Editor’s note: Kevin and Dave roamed Bruce Randolph Avenue and talked to most everyone they saw. Every day during Street Week, we’re rolling out mini profiles of the everyday heroes they found. Find more here.
Head east on Bruce Randolph Avenue through Cole, and you might spot someone watching you. Or some thing. A cylindrical head, mostly consumed by a single gaping eye, hovers over the fenceposts at the corner at Williams Street.
“Big Charles” named is named after a sculptor Shane Evans knows in Atlanta. Charles has a party trick: His chest, thighs, hands and eye can erupt with flames.
On a cold December evening, Evans cracked a Modelo. He’d spent the day tidying up.
“I’m going to get pushed out of here,” he said. “If I spent $800,000 on a place, I wouldn’t want to look down on somebody’s junk.”
It’s interesting junk, though.
Growing up in Baltimore and Florida, Evans would rummage through bona fide junkyards. He liked messing around with broken-down cars, and he always found beauty in the rubble.
“I’d be at the junkyard quite a bit, and there was always these pieces that were just like little pieces of art to me,” he said. “So I started collecting them and started collaging them. Now, I pretty much strictly only try to work with things that I’ve found. Things that are on the way to the scrapper or the dump. I try to do my best to keep things out of the landfill. That’s part of the ethos of what I do.”
What he does, precisely, is gather these found objects and shape them into forms that are meant to be set on fire.
Most are not as tall as Charles, whose stature allows him to peer over the neighborhood. One of Evan’s pieces resembles a four- or five-foot-tall human heart. The last time Evans filled it with wood and ignited it, it was in the middle of a river somewhere in the Colorado mountains. Another sculpture is an abstract series of tubes pointed toward the sky.
“Each one of these is a whistle, and they’re different pitches. So you can play it like a percussion instrument,” he said.
Evans was inspired to build bigger after he first experienced Burning Man. But he doesn’t like to think of himself as a “Burner”. Instead, he thinks of himself more as a conservationist.
“We live in this really wasteful world,” he said. “So many things, they stop working and people just throw them away. And a lot of times, it’s just a fuse or just outdated. And it’s a shame that that’s the world we live in now.”
Find the “junk.” Turn it into something to behold. That’s the mantra around here.
In a way, that’s how he viewed the corner lot when he bought it more than a decade ago. His workshop was once an alternator- and starter-repair business. It wasn’t fancy, but it provided ample space to build and store his motorcycles. He’d fixed it up over the years, eventually moving his art operation there.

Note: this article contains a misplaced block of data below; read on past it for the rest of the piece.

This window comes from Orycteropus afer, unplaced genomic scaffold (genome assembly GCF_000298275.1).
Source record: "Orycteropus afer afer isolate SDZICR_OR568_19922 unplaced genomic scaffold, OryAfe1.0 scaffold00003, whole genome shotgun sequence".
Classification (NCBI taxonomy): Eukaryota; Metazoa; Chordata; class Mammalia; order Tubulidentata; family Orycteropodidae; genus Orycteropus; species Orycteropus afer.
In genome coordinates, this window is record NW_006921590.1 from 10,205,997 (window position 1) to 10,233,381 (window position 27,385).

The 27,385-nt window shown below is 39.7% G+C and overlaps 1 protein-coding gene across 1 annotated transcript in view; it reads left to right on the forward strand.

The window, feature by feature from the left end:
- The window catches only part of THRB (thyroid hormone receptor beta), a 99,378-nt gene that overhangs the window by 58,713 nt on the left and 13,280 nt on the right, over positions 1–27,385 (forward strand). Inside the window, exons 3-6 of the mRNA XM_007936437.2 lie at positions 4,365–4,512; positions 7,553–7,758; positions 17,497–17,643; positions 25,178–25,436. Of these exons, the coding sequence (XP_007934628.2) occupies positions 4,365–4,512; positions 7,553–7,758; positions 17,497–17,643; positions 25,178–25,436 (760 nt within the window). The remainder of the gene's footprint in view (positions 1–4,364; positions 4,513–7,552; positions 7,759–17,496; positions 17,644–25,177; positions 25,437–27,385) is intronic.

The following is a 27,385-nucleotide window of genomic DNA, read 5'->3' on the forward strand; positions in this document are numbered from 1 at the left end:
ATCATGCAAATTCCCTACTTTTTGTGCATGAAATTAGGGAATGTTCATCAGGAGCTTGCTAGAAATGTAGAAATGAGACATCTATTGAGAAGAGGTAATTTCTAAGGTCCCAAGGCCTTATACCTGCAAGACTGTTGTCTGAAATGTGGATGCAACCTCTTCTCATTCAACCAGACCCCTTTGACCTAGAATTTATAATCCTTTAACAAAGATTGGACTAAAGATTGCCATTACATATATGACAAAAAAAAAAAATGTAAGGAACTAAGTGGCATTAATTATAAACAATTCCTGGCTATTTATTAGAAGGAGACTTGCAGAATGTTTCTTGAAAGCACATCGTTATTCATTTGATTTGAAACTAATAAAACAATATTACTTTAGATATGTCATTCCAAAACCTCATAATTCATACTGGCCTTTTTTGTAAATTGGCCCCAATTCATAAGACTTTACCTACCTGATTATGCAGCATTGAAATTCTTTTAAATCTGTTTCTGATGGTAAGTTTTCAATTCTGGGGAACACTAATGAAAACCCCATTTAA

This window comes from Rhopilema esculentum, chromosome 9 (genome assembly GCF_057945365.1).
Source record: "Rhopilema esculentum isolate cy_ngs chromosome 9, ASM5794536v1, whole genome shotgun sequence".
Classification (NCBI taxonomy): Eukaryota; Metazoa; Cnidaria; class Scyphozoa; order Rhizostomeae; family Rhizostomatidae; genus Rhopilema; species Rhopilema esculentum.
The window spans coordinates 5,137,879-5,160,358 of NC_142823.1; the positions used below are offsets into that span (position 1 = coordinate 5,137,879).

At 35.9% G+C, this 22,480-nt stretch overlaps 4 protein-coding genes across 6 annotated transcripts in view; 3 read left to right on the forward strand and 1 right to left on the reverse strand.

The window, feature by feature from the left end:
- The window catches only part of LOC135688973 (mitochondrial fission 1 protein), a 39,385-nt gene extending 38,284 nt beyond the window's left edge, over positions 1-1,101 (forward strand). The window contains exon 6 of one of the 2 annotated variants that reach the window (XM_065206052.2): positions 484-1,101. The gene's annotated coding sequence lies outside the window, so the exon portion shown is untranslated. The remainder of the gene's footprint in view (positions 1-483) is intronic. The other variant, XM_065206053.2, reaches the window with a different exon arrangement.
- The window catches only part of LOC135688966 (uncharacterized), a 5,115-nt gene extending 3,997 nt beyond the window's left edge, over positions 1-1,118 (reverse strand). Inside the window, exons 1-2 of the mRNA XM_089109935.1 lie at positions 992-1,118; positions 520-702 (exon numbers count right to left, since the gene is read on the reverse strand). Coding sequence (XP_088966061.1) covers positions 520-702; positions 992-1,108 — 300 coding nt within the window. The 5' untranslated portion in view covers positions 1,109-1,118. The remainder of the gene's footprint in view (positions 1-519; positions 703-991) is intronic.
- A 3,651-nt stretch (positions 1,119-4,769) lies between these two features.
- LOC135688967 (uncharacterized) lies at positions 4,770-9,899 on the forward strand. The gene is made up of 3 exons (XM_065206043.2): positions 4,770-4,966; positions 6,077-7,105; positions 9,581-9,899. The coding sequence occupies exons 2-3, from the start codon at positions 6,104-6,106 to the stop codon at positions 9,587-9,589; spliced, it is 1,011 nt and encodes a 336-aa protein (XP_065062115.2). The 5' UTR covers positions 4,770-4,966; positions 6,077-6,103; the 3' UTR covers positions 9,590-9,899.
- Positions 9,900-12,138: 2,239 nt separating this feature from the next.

For Evans, making art is an act of escapism.
“I wouldn’t say I’m a tortured soul,” he said. “But I battled some demons, and this is a way to just escape. I just focus, and the world disappears around me.”
He moved to Denver from Brooklyn 16 years ago. He wanted to buy a place of his own, and that wasn’t going to happen in New York City.
“I couldn’t afford Brooklyn anymore. That was definitely gentrifying, like the true meaning of gentrifying,” he said.
So he moved to Cole, purchasing the workshop land and a home a half-block away. The neighborhood had changed significantly in the 40 years before he arrived, and it would change significantly after. But even in 2007, he said, Cole was still “rough.”
“I’d walk down to the liquor store, and I’d get harassed just walking,” he said. “I had kids throw a brick through my window.”
He was a white artist living in an area inhabited mainly by people of color since Denver’s redlining policies shifted and started allowing Black residents to move west of Downing Street. Whether anyone saw the writing on the wall 13 years ago, when Evans set up shop, the message grew louder as time passed. White flight was reversing, and things were changing.
In the early days, Evans said, Cole was a great place to build stuff to burn.
“I think that I fit in here because for a while, nobody cared what happened in this neighborhood,” he said. “We used to shoot fireballs out of here. I mean, we had the cops here a few times, and they’re like, ‘Dude. Just put the propane away.’
“It’s changed a lot,” he continued. “And it’s even changed to the point where I’m getting kicked out. My taxes are so high on this place. It’s like I either need to start making a lot of income or someone’s going to buy it and scrape it and put up some douchey McCondos.”
He recognizes that he was an outsider when he arrived.
“I’m probably part of the gentrification, not like I wanted that,” he said. “I don’t want to see the neighborhood change too much. I don’t want to see these bodegas go away.
“I knew it would come. But I guess it did come pretty quick. It came pretty quick,” he continued. “Like, as soon as Larimer happened, RiNo. As soon as RiNo hit it — I don’t know. I would have probably bought more places if I had known.”